The ruling Congress has sought to put the spotlight on big-ticket welfare schemes and development projects it introduced at different points of time during the last five years.
But the development and welfare plank has largely been a sideshow in a campaign that has primarily been conducted on two levels: at a macro level, it’s a personal fight between current Chief Minister Ashok Gehlot and the BJP aspirant Vasundhara Raje and, at the micro level, contests continue to be fought on the age-old issues of caste, community and religion.
Interestingly, these issues have been at work right from the selection of candidates by all major parties to the casting of votes. Development practitioners wonder if there is indeed a correlation between growth and governance. To put it in context, do social schemes like free medicine and universalised pensions make for good politics? More importantly, how does the new-age voter make his crucial choices?
Constituency visits across the State suggest that while the flagship welfare schemes do have an impact, the ultimate decision to vote for a particular candidate is shaped largely by local factors. They include the candidate’s relations with local people, accessibility, if he or she gets people’s “work” done, and finally, who the community is voting for.
In Digo, falling under State Minister Parsadilal Meena’s Assembly segment Lalsot, people acknowledge the works done by the Minister but leave no opportunity to question the efficacy of flagship schemes.
“Free medicines? Where? The Health Centre here opens once a week if we are lucky... who will disburse the free medicines?” says Balram, a young resident.
But that’s not the case everywhere. In western Rajasthan, the scheme involving supply of free medicines for cattle has undoubtedly provided relief to the common man. “My camels are my biggest asset but when one of these animals falls ill, it costs me Rs.10,000 to Rs.15,000. The government’s free medicines take a load off our pockets when that happens,” says Kheema Ram from Osian.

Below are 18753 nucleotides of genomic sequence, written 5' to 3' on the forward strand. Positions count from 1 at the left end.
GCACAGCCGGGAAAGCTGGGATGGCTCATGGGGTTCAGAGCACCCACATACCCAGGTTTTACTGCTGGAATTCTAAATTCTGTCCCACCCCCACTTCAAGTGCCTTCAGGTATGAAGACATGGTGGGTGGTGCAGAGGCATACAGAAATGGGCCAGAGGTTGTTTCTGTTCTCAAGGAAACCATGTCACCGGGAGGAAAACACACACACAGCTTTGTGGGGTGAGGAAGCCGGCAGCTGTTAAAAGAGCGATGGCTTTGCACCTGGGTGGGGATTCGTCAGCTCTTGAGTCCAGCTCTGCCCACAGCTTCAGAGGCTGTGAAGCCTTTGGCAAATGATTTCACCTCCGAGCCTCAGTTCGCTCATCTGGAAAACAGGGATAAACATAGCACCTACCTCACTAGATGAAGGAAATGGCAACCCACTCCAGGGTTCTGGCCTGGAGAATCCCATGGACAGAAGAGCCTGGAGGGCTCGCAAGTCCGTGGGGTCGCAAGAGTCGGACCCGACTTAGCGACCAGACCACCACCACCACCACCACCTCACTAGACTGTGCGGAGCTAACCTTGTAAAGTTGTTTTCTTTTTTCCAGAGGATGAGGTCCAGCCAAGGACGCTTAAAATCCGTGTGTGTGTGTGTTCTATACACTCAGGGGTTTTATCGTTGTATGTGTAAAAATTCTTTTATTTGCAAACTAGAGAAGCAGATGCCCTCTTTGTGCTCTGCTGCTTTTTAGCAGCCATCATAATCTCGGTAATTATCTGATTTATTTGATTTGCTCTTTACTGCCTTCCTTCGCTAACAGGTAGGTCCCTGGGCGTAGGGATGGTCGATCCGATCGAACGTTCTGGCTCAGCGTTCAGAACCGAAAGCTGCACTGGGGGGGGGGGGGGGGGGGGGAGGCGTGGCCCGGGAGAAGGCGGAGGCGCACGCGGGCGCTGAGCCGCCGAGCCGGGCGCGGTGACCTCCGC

Welfare schemes targeting minorities, Dalits and tribals have managed to strike a chord with people from these communities. But there are others who are complaining. “The government has given out cash and other facilities such as scholarships to minorities, SCs and STs. But what about us from the general communities? Besides, all that cash distribution has left a burden on the economy,” says Chauth Singh from Kalau village near Jodhpur.
In addition to welfare schemes, the Ashok Gehlot government has undertaken several initiatives of infrastructure development, investment and governance. The first two are represented by the Jaipur Metro and oil refinery in Barmer, while the governance initiatives are reflected in legislation like the Guaranteed Delivery of Public Services Act, Right to Hearing Act and the statutory right to recall representatives in the local bodies.
Even though the Opposition BJP has criticised the flagship schemes and questioned the ruling party’s intent, the Congress has pointed out that the State had earned revenue surplus during the last three years, leading to a reduction in fiscal deficit and availability of funds for operating the schemes.
The size of the 2013-14 State Plan is to the tune of Rs.40,500 crore. It remains to be seen if the social schemes, which also mirror recommendations of the UPA government’s National Advisory Council, would swing the votes in Congress’s favour, trumping the issues of caste and community unique to each constituency.